Over the past month a small berm has been created along the west side of the long dormant site at the end of North Water Street and as of this past weekend, has since been landscaped. The 2.2 acre property has been otherwise empty since 2008, when construction ceased on the Chicago Spire, an ambitious 150 story ultra-luxury condominium project where prices for studios began at $750,000. Despite the sale prices being among the highest per square foot rates ever listed for sale in Chicago, pre-sales were reportedly good for the 1194 unit tower which even had a two level penthouse occupying all of floors 141 and 142 with over 10,000 square feet under contract for $40 million to Ty Warner, the creator of Beanie Babies.
Despite the great pre-sales and the fact the entire foundation was completed, timing couldn’t have been worse. Like many ambitious projects, the Spire got underway at the end of a major building boom cycle which reshaped the Chicago skyline, and especially added significant height and density to the Streeterville and River North neighborhoods.
The project had been initiated in 2005 under the leadership of recently deceased Christopher Carley’s Fordham Company. The design at the time was for a 115 story condo and hotel tower topped with a spire, but it was then sold to Irish developer Garrett Kelleher’s Shelbourne Development Group who had the Santiago Calatrava designed project revised into exclusively condos in a building that would now reach 150 stories. The revised design also buried the originally planned multi-level parking podium into a basement of seven stories below ground, as Mr. Kelleher proclaimed at community meetings that creating such an iconic building atop a parking podium was "just plain rude".
Construction began in 2007 with the construction of a foundation wall around the perimeter of the site to prepare for deep excavation of almost the entire property while all of the tower’s caissons were drilled into the ground. The core of the building, approximately 75 feet wide, was then excavated to a depth of about 78 feet in a large circular hole centered on the north half of the property. To the east of the building site, a pair of new entrance and exit ramps were added to the lower level of the Lake Shore Drive viaduct which crosses over the Chicago River and Ogden Slip.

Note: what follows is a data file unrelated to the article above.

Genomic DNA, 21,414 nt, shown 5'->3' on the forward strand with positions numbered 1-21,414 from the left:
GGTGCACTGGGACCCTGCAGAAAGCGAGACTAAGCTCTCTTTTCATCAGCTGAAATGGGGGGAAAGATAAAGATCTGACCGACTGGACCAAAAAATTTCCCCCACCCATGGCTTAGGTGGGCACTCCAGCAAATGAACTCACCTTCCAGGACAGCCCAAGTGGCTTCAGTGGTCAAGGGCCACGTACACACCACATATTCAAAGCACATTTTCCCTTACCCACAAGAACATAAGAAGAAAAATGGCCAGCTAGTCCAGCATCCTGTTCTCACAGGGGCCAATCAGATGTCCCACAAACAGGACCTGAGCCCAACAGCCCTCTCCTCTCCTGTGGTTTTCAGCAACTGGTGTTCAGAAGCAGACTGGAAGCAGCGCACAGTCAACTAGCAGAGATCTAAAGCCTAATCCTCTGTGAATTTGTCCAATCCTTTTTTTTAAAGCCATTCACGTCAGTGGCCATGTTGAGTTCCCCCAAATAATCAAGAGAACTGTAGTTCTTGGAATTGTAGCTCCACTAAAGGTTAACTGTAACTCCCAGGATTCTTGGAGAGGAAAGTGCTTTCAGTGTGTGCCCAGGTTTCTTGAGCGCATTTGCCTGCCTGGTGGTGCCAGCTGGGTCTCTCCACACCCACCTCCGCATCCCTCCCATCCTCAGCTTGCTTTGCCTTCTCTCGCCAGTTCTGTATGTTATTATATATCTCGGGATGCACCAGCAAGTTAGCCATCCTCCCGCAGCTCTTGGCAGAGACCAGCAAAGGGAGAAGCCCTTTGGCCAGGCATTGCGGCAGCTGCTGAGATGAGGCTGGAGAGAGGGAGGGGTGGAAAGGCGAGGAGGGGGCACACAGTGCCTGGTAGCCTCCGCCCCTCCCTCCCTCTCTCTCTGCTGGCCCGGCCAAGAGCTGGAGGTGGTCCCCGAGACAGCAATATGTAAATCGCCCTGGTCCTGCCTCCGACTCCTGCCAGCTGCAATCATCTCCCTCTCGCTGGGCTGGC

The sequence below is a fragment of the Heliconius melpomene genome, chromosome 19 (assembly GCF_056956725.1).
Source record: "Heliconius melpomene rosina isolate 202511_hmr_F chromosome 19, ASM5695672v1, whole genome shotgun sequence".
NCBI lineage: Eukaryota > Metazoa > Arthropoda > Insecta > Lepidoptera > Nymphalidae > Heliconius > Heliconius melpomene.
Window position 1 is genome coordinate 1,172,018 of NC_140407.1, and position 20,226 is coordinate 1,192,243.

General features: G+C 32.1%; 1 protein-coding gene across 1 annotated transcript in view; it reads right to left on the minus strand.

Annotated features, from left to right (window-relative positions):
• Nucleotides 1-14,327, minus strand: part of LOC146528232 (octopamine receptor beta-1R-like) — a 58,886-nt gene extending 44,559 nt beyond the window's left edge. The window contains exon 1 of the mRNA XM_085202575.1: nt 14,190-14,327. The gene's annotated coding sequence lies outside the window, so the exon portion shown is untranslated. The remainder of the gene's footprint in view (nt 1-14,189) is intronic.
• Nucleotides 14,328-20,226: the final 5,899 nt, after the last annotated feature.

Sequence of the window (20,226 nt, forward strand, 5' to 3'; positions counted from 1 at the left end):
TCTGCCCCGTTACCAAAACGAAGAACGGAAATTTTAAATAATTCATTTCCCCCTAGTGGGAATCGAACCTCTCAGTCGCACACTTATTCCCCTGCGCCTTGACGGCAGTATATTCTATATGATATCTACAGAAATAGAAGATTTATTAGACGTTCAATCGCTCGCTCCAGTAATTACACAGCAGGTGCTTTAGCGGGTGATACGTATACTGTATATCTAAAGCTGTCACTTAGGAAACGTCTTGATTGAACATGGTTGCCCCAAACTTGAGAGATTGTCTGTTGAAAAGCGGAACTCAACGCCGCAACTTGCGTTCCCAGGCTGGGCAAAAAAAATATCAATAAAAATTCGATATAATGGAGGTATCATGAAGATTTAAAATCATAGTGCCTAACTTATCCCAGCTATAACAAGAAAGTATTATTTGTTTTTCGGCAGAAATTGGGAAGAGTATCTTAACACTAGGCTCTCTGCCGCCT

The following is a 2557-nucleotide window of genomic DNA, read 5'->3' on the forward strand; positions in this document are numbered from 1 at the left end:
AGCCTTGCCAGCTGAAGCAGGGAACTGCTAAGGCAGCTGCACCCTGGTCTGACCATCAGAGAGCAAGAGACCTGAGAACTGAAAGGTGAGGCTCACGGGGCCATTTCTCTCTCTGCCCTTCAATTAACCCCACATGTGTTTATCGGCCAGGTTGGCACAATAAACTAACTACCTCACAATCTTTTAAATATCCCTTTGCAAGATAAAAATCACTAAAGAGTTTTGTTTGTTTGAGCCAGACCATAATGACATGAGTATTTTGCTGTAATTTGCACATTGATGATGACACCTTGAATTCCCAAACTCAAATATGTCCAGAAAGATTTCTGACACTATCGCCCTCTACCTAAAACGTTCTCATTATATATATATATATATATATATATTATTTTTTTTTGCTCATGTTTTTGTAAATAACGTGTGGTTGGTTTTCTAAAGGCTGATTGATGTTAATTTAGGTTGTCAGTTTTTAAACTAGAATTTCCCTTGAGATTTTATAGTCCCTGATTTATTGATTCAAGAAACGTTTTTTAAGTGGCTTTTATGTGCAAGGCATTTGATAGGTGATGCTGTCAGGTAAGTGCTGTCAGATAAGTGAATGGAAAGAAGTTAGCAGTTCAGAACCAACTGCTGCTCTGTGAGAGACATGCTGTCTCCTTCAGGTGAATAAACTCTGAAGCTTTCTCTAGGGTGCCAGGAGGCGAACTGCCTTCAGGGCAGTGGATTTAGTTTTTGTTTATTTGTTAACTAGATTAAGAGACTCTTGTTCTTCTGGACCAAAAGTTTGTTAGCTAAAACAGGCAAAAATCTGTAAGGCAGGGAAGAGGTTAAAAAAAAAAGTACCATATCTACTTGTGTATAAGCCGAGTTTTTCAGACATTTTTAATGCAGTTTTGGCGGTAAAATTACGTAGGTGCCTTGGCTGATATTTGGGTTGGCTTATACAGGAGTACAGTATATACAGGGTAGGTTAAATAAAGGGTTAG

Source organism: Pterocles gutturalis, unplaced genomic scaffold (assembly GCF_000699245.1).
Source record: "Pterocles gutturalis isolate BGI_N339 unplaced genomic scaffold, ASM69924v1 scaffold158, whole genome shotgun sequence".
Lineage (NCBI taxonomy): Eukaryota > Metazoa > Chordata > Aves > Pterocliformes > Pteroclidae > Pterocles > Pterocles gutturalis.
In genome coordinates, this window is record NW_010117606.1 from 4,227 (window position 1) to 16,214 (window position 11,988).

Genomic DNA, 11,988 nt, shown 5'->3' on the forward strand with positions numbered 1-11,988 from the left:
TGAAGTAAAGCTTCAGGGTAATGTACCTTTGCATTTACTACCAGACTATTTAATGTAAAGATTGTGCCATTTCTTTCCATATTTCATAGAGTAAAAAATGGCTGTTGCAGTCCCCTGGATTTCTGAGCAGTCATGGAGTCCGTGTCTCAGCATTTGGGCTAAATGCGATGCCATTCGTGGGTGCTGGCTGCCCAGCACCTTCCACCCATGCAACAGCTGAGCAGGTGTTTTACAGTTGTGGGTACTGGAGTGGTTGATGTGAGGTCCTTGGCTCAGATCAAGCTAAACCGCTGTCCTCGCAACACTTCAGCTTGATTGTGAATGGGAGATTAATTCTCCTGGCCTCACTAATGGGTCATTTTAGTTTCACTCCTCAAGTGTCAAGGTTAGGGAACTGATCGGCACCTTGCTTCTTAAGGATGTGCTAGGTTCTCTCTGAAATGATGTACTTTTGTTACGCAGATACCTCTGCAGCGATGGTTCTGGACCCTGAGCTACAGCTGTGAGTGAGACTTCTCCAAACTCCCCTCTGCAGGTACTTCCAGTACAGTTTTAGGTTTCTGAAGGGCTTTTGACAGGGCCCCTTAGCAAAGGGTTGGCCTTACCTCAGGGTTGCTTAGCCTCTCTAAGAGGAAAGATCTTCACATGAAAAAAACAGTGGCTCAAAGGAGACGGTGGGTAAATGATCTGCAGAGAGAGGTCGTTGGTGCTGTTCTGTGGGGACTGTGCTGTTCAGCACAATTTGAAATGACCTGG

By the time foundation work was completed in 2008, the recession had fully set in and financing options quickly dried up. The project went on hold and was officially cancelled altogether in November of 2014 when the property title was handed over to Related Midwest pursuant to a court agreement in which Kelleher attempted to keep the project alive.
While plenty of rumors may have been circulating as to what is to become of the high-profile site where Lake Shore Drive meets the Chicago River, there have been no formal plans released by Related, who is certainly very active at the moment in the Chicago development scene with projects such as One Bennett Park a block to the north officially beginning construction just over a week ago and the recent announcement of a partnership in the 62 acre Riverside Park development site to the south of Roosevelt Road, among other projects.
Related earlier this year mentioned the intent to build the landscaped berm as a courtesy to the neighbors and the building of it may signal that the property may continue to be dormant for a while longer before new official plans are underway.
• Chicago Spire penthouse sold to Beanie Babies' Warner [Crains Chicago Business]
• Streeterville's One Bennett Park Officially Under Construction [Curbed Chicago]
• Related Midwest to Take Over Huge 62-Acre South Loop Site [Curbed Chicago]
• The Saga of the Chicago Spire Quickly Approaching Its End [Curbed Chicago]